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Handover of Hong Kong – The End of British Rule Letter

Twenty-seven years ago, a significant chapter in the history of the United Kingdom and China came to a close with the official return of Hong Kong to China. After nearly 156 years of British rule, the historic Handover of Hong Kong marked a monumental event for both nations. For the UK, this moment signified the end of British colonialism, as Hong Kong represented their last major colony. For the People’s Republic of China, the return of Hong Kong was a major triumph, reclaiming one of the territories lost during the Century of Humiliation.

Handover of Hong Kong – Road to Chinese Rule

The Island of handover of Hong Kong to Great Britain after the Opium War with the Qing Dynasty was made. During the subsequent peace treaty known as the Treaty of Nanking, China was forced to cede different territories such as the Kowloon Peninsula, including Hong Kong.

The Second Opium War further expanded these territories, adding over 235 islands, which were leased to the British for 99 years. Hong Kong would remain under British rule for the next century and a half, except for a brief period of Japanese occupation during WWII. Under British rule, the island transformed from a barren land into a modern metropolis, serving as a financial hub in Asia and a refuge for people fleeing communist rule in China. This set the stage for the eventual Handover of Hong Kong.

For this reason, the People’s Republic coveted the return of Hong Kong, but to exert more control over its lucrative economic status and for its symbolic importance. For many years, they would engage in talks with the British government to secure its handover. It was only in 1984 that the two countries finally agreed to a handover. They agreed to a transition period until 1997.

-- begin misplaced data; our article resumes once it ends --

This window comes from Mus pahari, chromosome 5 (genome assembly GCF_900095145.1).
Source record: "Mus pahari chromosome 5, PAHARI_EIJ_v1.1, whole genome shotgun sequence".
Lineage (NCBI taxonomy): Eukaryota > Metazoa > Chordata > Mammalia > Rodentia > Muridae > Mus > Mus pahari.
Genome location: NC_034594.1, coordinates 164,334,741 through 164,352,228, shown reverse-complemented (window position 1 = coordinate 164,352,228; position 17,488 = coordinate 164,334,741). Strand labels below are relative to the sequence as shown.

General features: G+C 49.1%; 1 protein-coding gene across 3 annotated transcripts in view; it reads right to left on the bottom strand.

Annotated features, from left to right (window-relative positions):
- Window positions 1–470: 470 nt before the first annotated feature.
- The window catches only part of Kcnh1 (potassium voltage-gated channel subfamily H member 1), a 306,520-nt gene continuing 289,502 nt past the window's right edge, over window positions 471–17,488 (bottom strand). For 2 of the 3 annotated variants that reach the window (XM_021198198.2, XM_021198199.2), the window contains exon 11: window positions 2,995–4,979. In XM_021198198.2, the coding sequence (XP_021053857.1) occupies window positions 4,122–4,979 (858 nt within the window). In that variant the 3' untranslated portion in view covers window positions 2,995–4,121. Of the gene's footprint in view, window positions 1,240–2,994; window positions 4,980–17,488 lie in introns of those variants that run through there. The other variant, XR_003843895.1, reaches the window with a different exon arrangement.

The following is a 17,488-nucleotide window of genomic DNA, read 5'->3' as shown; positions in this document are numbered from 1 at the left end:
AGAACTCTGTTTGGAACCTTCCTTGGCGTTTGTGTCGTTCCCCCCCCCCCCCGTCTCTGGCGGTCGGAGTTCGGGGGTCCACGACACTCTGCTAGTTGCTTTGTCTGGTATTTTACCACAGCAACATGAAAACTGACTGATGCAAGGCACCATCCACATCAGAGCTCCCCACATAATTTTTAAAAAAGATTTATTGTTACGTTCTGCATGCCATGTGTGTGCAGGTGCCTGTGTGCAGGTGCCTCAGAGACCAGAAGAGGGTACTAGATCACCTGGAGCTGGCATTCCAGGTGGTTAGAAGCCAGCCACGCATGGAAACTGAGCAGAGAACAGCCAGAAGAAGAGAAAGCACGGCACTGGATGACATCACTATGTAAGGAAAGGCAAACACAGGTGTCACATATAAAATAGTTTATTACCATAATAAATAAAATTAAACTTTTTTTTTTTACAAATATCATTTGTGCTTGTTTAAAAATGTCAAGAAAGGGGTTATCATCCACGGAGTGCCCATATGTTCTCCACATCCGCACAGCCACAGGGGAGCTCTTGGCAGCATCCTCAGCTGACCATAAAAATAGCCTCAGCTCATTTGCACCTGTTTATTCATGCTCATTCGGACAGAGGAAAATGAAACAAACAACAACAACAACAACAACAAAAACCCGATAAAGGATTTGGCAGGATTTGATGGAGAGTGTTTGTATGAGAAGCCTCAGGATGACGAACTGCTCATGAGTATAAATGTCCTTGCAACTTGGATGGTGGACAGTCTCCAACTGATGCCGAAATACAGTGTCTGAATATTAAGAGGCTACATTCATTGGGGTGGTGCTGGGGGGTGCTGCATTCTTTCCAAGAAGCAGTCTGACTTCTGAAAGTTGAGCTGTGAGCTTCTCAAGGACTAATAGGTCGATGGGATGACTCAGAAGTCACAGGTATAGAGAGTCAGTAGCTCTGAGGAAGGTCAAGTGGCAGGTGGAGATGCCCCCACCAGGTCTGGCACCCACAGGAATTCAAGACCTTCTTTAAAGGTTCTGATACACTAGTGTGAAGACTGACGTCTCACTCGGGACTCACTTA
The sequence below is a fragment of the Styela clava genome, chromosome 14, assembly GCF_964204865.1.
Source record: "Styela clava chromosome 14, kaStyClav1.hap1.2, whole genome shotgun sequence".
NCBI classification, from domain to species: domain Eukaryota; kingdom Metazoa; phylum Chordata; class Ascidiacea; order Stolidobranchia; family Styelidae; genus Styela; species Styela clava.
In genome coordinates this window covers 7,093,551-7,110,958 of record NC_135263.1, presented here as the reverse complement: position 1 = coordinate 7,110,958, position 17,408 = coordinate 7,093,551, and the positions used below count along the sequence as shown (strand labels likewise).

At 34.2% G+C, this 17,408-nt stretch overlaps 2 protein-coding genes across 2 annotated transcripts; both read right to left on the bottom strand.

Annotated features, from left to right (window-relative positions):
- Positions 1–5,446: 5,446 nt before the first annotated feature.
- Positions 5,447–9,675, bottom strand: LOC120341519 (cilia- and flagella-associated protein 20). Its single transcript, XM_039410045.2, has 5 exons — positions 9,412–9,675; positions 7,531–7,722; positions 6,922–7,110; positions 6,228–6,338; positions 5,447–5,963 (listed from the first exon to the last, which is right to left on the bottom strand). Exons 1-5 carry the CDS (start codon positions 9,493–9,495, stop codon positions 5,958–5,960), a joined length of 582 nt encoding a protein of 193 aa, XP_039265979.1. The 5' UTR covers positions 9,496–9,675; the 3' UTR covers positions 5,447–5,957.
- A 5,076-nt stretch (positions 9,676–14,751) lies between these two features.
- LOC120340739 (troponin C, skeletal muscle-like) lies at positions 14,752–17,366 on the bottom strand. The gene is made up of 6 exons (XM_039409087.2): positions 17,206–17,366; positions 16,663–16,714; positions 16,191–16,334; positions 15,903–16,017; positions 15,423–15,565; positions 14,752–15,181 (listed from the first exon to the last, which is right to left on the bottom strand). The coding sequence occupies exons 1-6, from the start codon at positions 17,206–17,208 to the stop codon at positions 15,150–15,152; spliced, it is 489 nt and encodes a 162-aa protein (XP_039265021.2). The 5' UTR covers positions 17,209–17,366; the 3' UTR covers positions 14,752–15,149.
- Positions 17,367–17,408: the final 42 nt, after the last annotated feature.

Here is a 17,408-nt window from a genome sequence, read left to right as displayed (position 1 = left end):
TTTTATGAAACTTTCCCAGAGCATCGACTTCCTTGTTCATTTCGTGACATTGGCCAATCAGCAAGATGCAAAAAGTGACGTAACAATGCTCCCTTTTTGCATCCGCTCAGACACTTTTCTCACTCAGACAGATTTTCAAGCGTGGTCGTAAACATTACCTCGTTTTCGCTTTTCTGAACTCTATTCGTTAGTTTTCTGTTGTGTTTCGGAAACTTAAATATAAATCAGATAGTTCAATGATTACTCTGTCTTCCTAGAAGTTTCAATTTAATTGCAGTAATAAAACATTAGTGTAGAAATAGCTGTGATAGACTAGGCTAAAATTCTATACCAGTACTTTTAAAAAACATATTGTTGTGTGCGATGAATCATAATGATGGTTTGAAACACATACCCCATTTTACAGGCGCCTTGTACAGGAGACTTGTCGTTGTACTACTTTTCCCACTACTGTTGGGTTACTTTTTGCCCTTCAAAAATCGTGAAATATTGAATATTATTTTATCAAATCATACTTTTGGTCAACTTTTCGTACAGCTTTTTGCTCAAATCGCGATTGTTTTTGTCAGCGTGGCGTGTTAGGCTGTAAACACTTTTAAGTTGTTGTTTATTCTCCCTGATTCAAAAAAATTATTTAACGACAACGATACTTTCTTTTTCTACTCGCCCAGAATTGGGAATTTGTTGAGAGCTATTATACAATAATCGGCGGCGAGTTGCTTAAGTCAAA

This transition period was marked by issues such as democratization in Hong Kong and the extent of CCP control over the former colony. Despite these challenges, the Handover of Hong Kong proceeded as planned, culminating in the official ceremony on the evening of June 30, 1997. The event was attended by key figures from both sides, including President Jiang Zemin from China and Prince Charles and Tony Blair from the British government.

Jiang Zemin would be the first Chinese leader to visit Hong Kong since 1942. There he reassured the people that they would carry out a  “one country, two systems” plan of local autonomy. Despite that, thousands of locals protested the dissolution of the Legislative Council (LegCo), the local government unit, and its replacement with a new Chinese system. 

However, Jiang would not be bothered by these protests, referring to it as one of China’s greatest historical effects and as a precursor to Taiwan’s reunification of China. 

This speech highlighted the reunification ceremony of Hong Kong.

“The return of Hong Kong to the motherland after going through a century of vicissitudes indicates that from now on, the Hong Kong compatriots have become true masters of this Chinese land and that Hong Kong has entered a new era of development.”

-Jiang Zemin, Former President of China.
handover of hong kong

The transition period leading up to the Handover of Hong Kong from 1984 to 1997 was marked by significant challenges and negotiations. Both Britain and China had to balance Hong Kong’s economic interests with political considerations. Issues such as democratization and the extent of Chinese control were hotly debated.

The “one country, two systems” principle was designed to preserve Hong Kong’s economic and social systems for 50 years post-handover, but many residents were skeptical about its implementation. Despite reassurances from Chinese leaders, the dissolution of the Legislative Council and the establishment of new governance structures led to widespread protests.

The handover of Hong Kong remains a significant event in both British and Chinese history. For Britain, it marked the end of its colonial era, while for China, it represented the reclamation of a lost territory and a step towards overcoming the Century of Humiliation. The legacy of the handover is complex, as Hong Kong continues to navigate its identity and autonomy within the framework of Chinese sovereignty. The city’s future remains a topic of international interest, as it balances its historical ties with the UK and its present and future under Chinese rule.

If you want to create vintage letters with your own or other people’s famous lines, including those about the Handover of Hong Kong, our Vintage Letter service allows you to make and send them here.

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